Category Archives: living

Play: it ain’t necessarily what you think, either…

Susan Schroeder Arts

Play for its own sake is essential to most sentient beings. Animals and birds play. We don’t know what they get out of it, but we know that they seem to enjoy it — even seem to find it necessary. Kittens roll and tumble and chase their tails. Dogs chase sticks and frisbees. Birds play with balls and talk to themselves in mirrors. Otters slide down river banks, over and over again. Dolphins frolic just because they can.

Play, activity done just for its own sake, comes naturally to children. Small children spend hours pretending, playing make-believe with dolls and other toys, with or without fellow dreamers. When there are others, especially parents who can still play, tell stories and pretend — and who will take the time to do it — playtime becomes even richer. Continue reading

My Cup Runneth Over (It’s not what you think)

“The minute I stopped arguing, I could begin to see and feel.”
Twelve Steps And Twelve Traditions, AA World Services

A student went to visit a Zen master. As the student talked on about all the things he knew about Zen, the master served the tea. Naturally he served the guest first, as is the custom. He poured until the cup was full, and then continued pouring. The student watched the cup begin to overflow and  blurted, “It’s full! It’s overflowing!”

“This is you,” the master replied. “How can I teach you unless you first empty your cup?”

Many of us are afraid to admit that we don’t know. To us, it’s like a little piece of death, as if someone were taking away a bit of who we are. For those of us whose self-image is based on our intellect, rather than a steady belief that we have an innate value that can’t be taken from us, to admit that we are wrong is to admit that we are of no value.

It’s a terrible way to live, constantly having to argue, to show others how we really are on top of our game, that we’ve got it together, that we know it all. It’s like being in a constant battle for intellectual — and, often, moral — superiority, and it prevents us from learning things that can eventually lead to truly clear, unfettered thinking and the ability to appreciate ourselves and others for who we really are.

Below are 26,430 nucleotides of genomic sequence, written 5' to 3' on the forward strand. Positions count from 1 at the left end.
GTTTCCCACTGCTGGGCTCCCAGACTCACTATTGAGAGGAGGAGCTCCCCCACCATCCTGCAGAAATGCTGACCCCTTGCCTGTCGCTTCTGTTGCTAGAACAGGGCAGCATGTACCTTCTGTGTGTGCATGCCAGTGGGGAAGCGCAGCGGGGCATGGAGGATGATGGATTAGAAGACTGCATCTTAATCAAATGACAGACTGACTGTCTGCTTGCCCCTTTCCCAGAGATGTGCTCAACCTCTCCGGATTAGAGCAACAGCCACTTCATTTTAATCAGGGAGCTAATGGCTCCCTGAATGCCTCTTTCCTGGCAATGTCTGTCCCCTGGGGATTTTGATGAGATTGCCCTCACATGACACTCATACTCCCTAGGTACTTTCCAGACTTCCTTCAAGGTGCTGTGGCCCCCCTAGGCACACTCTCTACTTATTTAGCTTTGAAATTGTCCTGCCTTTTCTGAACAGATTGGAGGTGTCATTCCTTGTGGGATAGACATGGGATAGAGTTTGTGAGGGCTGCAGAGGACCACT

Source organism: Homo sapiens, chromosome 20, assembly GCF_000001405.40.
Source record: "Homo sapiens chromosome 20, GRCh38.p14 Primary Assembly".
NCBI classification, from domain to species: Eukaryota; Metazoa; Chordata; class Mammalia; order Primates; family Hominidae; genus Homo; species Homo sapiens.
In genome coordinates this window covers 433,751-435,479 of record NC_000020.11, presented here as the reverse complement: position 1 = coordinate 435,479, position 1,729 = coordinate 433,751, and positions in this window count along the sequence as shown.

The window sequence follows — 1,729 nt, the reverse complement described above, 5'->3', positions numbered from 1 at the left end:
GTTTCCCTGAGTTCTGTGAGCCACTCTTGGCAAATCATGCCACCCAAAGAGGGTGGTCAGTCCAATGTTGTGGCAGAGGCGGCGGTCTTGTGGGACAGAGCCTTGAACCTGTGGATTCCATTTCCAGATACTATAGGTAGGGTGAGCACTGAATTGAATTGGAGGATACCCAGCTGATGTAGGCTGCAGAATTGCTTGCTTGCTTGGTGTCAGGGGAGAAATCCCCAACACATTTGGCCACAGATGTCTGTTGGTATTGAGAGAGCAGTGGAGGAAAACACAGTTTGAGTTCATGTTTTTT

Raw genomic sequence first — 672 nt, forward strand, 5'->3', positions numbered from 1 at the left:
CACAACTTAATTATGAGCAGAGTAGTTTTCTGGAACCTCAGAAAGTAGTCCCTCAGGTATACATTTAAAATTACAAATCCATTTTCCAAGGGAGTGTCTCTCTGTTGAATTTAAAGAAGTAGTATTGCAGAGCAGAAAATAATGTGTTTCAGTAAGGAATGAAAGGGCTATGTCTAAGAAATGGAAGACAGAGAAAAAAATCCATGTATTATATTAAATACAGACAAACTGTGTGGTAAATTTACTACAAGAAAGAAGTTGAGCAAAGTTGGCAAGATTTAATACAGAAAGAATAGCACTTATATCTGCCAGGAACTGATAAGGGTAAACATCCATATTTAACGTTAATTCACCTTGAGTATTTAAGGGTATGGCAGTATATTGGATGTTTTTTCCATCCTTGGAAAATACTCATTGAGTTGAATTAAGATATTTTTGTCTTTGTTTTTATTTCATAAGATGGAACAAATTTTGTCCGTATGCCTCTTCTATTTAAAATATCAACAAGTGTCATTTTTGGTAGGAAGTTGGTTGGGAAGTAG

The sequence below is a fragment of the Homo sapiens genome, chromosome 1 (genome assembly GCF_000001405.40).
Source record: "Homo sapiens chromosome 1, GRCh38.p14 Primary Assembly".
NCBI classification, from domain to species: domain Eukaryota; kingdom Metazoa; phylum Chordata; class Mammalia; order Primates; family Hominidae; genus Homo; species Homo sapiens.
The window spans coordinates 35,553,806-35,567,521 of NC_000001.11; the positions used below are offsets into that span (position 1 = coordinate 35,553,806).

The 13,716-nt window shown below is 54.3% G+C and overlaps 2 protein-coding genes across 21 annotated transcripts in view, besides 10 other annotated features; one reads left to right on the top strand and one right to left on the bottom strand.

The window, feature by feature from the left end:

Another pertinent aphorism reads, “You can’t teach a man what he thinks he already knows.” How true, in all but a very few cases.

I used to teach remedial driving to police officers who had exceeded their department’s quota of auto crashes. Most police departments accept that officers will occasionally have a “bit of a shunt” as the British say. It’s the nature of a profession that involves a lot of unavoidable distracted driving, often augmented by adrenaline and a certain amount of fear (and maybe a teensy bit of testosterone, but let’s not go there).

Almost to a man — and I use “man” intentionally, because women are, generally speaking, far easier to teach — they’d sit in the classroom session on the first day and look totally bored, ask smartass questions, and generally act like a bunch of macho guys in a place that they find embarrassing. “Me? Need driving school! Hell, I write tickets for people who don’t know how to drive right!”

We’d tell them specifically what the driving exercises were going to be and the technical details of what it would take to complete them. In the afternoon session, we’d take them out on the track and put them in situations that required pretty sophisticated driving skills. Invariably, they’d quickly become teachable as they discovered that the instructors actually knew stuff that they didn’t, and that they were willing to impart it to those who would listen. By the end of the 3-day course, some of them were asking if they could come back and repeat it.

That’s sort of like hitting a bottom. We find we can’t do it, whatever it is, and we then become teachable. But we still have to overcome the automatic defenses that we’ve built up over our lives: the inability to admit that there’s something we don’t know. We have to empty our cup in order to accept more tea. And then keep our mouths shut until it’s our time to serve the tea.